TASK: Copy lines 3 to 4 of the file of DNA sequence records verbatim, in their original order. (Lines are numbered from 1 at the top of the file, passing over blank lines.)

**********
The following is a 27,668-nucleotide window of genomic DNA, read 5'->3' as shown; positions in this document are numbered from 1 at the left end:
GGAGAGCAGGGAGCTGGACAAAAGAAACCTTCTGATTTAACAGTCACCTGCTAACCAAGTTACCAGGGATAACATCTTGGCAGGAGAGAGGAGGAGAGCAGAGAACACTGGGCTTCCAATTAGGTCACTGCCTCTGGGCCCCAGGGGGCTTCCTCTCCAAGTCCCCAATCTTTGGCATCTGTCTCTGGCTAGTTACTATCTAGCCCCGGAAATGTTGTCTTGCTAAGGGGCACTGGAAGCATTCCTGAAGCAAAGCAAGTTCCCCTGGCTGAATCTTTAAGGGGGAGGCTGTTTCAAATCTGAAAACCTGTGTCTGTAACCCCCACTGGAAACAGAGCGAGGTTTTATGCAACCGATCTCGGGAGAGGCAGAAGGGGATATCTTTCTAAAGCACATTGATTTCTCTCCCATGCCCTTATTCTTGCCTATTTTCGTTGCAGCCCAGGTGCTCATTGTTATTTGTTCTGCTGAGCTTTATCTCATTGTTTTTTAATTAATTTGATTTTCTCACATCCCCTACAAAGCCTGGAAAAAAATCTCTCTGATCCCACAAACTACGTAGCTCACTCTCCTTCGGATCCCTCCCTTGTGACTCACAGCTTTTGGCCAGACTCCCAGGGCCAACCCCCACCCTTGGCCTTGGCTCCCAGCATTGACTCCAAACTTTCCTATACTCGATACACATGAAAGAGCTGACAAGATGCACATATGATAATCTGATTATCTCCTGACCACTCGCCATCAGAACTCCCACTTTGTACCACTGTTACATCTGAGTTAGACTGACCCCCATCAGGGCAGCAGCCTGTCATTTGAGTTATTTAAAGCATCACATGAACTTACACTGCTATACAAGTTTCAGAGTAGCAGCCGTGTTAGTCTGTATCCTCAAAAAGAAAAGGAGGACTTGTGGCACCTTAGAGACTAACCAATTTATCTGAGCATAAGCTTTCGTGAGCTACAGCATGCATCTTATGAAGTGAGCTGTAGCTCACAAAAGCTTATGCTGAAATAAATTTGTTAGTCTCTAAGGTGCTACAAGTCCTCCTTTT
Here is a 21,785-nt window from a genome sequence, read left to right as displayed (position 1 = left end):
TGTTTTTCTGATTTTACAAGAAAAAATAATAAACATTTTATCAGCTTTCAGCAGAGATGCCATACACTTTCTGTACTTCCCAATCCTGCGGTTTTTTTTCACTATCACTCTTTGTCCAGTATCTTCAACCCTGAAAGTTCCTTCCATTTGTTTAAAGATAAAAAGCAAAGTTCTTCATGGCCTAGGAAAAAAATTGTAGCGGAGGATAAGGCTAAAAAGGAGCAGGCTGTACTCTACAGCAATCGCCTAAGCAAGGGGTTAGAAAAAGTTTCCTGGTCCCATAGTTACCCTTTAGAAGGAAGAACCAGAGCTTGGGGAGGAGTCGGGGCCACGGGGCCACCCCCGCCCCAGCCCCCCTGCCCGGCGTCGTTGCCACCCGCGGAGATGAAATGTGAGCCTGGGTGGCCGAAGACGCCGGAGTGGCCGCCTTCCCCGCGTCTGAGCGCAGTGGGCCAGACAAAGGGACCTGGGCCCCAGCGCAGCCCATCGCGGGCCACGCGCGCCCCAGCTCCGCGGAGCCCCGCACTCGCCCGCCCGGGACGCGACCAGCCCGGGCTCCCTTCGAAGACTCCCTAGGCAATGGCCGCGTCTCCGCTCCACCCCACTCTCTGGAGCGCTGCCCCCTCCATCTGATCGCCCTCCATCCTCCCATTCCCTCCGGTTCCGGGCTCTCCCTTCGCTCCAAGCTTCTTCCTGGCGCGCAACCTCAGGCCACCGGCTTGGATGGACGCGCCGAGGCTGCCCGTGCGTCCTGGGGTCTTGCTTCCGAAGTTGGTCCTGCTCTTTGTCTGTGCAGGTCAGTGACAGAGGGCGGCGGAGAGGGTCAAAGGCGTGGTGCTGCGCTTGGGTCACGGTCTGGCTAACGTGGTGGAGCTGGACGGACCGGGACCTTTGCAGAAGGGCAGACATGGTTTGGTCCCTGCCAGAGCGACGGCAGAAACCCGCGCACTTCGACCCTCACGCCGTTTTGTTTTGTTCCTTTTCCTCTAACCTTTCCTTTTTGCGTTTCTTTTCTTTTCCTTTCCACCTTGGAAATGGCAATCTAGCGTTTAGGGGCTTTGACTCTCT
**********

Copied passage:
Here is a 21,785-nt window from a genome sequence, read left to right as displayed (position 1 = left end):
TGTTTTTCTGATTTTACAAGAAAAAATAATAAACATTTTATCAGCTTTCAGCAGAGATGCCATACACTTTCTGTACTTCCCAATCCTGCGGTTTTTTTTCACTATCACTCTTTGTCCAGTATCTTCAACCCTGAAAGTTCCTTCCATTTGTTTAAAGATAAAAAGCAAAGTTCTTCATGGCCTAGGAAAAAAATTGTAGCGGAGGATAAGGCTAAAAAGGAGCAGGCTGTACTCTACAGCAATCGCCTAAGCAAGGGGTTAGAAAAAGTTTCCTGGTCCCATAGTTACCCTTTAGAAGGAAGAACCAGAGCTTGGGGAGGAGTCGGGGCCACGGGGCCACCCCCGCCCCAGCCCCCCTGCCCGGCGTCGTTGCCACCCGCGGAGATGAAATGTGAGCCTGGGTGGCCGAAGACGCCGGAGTGGCCGCCTTCCCCGCGTCTGAGCGCAGTGGGCCAGACAAAGGGACCTGGGCCCCAGCGCAGCCCATCGCGGGCCACGCGCGCCCCAGCTCCGCGGAGCCCCGCACTCGCCCGCCCGGGACGCGACCAGCCCGGGCTCCCTTCGAAGACTCCCTAGGCAATGGCCGCGTCTCCGCTCCACCCCACTCTCTGGAGCGCTGCCCCCTCCATCTGATCGCCCTCCATCCTCCCATTCCCTCCGGTTCCGGGCTCTCCCTTCGCTCCAAGCTTCTTCCTGGCGCGCAACCTCAGGCCACCGGCTTGGATGGACGCGCCGAGGCTGCCCGTGCGTCCTGGGGTCTTGCTTCCGAAGTTGGTCCTGCTCTTTGTCTGTGCAGGTCAGTGACAGAGGGCGGCGGAGAGGGTCAAAGGCGTGGTGCTGCGCTTGGGTCACGGTCTGGCTAACGTGGTGGAGCTGGACGGACCGGGACCTTTGCAGAAGGGCAGACATGGTTTGGTCCCTGCCAGAGCGACGGCAGAAACCCGCGCACTTCGACCCTCACGCCGTTTTGTTTTGTTCCTTTTCCTCTAACCTTTCCTTTTTGCGTTTCTTTTCTTTTCCTTTCCACCTTGGAAATGGCAATCTAGCGTTTAGGGGCTTTGACTCTCT